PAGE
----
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"Mamatas finds new life in the old apocalyptic cliches, and even this late in the zombie craze, he manages to deliver a highly caustic and entertaining end-of-the-world satire. You don’t need to be a San Franciscan to appreciate “The Last Weekend,” but if you know the Bay Area, the jokes are that much funnier."
— SF Gate (read the full review)
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“Meet Vasilis ‘Billy’ Kostopolos: Bay Area Rust Belt refugee, failed sci-fi writer, successful barfly and, since an exceptionally American zombie apocalypse, accomplished ‘driller’ of reanimated corpses. Now that all the sane, well-adjusted human beings are hunted to extinction, he's found his vocation trepanning zombies, peddling his one and only published short story and drinking himself to death—that is, until both his girlfriends turn out to be homicidal revolutionaries, he collides with a gang of Berkeley scientists gone berserker, the long-awaited ‘Big One’ finally strikes San Francisco, and what’s left of local government can no longer hide the awful secret lurking deep in the basement of City Hall. Can Bill unearth the truth about America’s demise and San Francisco’s survival—and will he destroy what little’s left of it in the process? Is he legend, the last man, or just another sucker on the vine? Nick Mamatas’ The Last Weekend takes a high-powered drill to the lurching, groaning conventions of zombie dystopias and conspiracy thrillers, sparing no cliché about tortured artists, alcoholic ‘genius’, noir action heroes, survivalist dogma, or starry-eyed California dreaming. Starting in booze-soaked but very clear-eyed cynicism and ending in gloriously uncozy catastrophe, this tale of a man and his city’s last living days is merciless, uncomfortably perceptive, and bleakly hilarious.”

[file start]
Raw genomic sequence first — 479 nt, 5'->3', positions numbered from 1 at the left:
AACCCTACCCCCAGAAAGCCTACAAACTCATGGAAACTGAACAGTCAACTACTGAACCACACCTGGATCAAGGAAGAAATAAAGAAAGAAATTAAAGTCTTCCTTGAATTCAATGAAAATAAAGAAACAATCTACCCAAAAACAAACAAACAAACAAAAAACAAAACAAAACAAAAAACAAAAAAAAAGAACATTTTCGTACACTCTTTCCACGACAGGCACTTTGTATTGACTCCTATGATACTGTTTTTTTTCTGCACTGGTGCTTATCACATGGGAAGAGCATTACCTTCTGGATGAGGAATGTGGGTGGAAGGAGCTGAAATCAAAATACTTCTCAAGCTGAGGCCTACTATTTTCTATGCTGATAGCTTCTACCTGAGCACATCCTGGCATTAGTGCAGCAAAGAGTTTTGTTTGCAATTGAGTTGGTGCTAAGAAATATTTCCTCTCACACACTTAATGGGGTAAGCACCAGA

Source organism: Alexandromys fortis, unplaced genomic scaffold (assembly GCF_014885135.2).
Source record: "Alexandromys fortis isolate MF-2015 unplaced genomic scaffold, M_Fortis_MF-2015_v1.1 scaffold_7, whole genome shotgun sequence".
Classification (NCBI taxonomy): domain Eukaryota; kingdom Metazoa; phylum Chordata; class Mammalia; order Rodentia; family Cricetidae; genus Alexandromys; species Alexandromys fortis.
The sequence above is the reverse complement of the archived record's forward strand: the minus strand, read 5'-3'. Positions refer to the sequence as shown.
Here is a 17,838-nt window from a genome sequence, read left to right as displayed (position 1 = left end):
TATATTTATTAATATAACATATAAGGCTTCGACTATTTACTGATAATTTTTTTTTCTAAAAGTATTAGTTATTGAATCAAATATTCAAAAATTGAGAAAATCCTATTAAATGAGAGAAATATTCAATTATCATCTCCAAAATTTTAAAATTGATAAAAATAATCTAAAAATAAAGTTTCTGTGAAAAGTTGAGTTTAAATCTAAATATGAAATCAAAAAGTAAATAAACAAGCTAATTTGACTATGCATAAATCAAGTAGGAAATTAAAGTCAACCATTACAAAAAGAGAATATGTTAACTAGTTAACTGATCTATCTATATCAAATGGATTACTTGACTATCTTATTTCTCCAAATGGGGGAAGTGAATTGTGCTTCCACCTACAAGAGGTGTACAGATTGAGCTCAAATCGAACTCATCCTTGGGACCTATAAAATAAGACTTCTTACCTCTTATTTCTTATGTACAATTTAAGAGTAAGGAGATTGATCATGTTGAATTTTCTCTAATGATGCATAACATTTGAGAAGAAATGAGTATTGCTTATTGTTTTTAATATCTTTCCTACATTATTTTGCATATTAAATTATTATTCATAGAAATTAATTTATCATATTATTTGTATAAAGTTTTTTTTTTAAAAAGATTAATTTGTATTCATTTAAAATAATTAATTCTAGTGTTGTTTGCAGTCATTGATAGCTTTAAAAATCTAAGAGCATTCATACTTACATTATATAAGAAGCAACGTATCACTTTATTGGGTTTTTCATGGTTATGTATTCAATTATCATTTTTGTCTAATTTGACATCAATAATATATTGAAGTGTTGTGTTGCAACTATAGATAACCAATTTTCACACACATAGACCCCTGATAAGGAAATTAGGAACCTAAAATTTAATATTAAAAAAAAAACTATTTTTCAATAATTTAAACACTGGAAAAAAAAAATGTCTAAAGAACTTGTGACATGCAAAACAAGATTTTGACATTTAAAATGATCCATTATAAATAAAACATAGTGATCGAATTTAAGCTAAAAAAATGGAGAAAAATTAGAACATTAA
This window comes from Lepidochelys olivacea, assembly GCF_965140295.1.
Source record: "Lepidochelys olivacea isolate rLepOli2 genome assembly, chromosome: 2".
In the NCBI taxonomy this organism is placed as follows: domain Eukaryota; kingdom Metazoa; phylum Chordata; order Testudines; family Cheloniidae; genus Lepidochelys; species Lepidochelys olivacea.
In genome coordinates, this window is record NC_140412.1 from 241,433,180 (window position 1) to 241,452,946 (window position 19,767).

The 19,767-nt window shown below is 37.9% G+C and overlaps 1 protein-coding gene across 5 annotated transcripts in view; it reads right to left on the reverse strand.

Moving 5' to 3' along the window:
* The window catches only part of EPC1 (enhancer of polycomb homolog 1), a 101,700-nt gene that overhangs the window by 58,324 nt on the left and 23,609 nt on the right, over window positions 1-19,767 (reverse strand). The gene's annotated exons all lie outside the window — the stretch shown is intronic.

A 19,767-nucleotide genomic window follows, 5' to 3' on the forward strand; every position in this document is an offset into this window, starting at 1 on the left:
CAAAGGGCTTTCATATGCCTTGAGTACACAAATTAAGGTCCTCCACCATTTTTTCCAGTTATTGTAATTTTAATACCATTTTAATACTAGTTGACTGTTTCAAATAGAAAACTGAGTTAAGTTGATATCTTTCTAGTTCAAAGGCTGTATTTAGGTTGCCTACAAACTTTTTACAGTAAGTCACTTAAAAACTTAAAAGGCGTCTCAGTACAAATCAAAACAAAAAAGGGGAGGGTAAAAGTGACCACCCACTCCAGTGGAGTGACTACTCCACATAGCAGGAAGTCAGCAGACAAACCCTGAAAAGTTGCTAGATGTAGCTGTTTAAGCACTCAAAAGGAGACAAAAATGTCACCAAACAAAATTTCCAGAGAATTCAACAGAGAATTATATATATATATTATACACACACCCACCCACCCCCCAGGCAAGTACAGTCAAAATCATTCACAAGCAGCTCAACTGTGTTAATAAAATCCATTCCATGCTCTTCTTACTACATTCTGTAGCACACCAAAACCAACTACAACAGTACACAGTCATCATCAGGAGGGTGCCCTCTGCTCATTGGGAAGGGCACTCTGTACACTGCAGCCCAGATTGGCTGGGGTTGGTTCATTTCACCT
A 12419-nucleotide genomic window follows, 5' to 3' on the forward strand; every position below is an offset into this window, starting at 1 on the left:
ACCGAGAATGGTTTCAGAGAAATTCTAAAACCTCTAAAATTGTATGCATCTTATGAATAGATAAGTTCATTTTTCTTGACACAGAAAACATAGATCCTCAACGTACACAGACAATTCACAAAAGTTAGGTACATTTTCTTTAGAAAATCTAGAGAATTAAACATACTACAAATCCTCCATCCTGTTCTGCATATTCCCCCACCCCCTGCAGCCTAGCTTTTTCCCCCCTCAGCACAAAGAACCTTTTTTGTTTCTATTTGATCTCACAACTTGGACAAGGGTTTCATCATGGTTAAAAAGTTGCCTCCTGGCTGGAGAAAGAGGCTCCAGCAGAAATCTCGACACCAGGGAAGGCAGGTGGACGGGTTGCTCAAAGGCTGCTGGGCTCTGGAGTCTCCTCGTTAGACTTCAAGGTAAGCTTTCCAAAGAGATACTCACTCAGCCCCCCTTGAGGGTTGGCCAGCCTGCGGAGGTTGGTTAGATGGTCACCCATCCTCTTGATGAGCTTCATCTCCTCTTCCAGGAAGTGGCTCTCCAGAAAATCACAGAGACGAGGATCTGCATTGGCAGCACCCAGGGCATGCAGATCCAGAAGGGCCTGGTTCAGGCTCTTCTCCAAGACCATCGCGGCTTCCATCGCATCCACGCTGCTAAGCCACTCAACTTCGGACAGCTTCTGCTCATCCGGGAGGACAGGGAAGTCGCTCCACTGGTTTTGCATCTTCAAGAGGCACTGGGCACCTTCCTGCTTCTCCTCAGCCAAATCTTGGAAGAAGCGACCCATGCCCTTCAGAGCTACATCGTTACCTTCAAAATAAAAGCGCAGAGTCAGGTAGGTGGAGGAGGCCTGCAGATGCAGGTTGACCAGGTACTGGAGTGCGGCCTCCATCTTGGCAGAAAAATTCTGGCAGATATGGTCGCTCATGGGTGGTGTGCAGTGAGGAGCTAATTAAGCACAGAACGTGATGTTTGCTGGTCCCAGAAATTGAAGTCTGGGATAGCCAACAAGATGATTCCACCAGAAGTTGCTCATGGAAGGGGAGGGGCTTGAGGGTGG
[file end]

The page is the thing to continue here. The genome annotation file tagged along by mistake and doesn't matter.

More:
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THIS VILE TOME collects thirteen blasphemous tales of a certain scribe named Nick Mamatas. Warning: May contain shoggoths, martial arts, weirdness, Nyarlathotep, fish people from Innsmouth, and copious literary references. With an introduction by Orrin Grey and a bevy of disturbing alchemical illustrations by GMB Chomichuk. Side effects may include hallucinations and a steep descent into insanity.
Table of Contents
- Introduction: The Man Who Collected Mamatas (by Orrin Grey)
- Brattleboro Days, Yuggoth Nights
- And Then, And Then, And Then ….
- The Dude Who Collected Lovecraft
- And Other Horrors
- Real People Slash
- Inky, Blinky, Pinky, Nyarlathotep
- Hideous Interview with Brief Man
- Dead Media
- That of Which We Speak When We Speak of the Unspeakable
- On the Occasion of My Retirement
Praise for The Nickronomicon:
"Whether you’re a casual reader of Lovecraftian fiction, or a scholarly dissecting pro, this book is a must-have for your shelf!" — The Horror Fiction Review
NEW SHORT FICTION IN MAGAZINES
- “The Burning Stones." Lamplight Magazine, Vol 3., no.1, September 2014.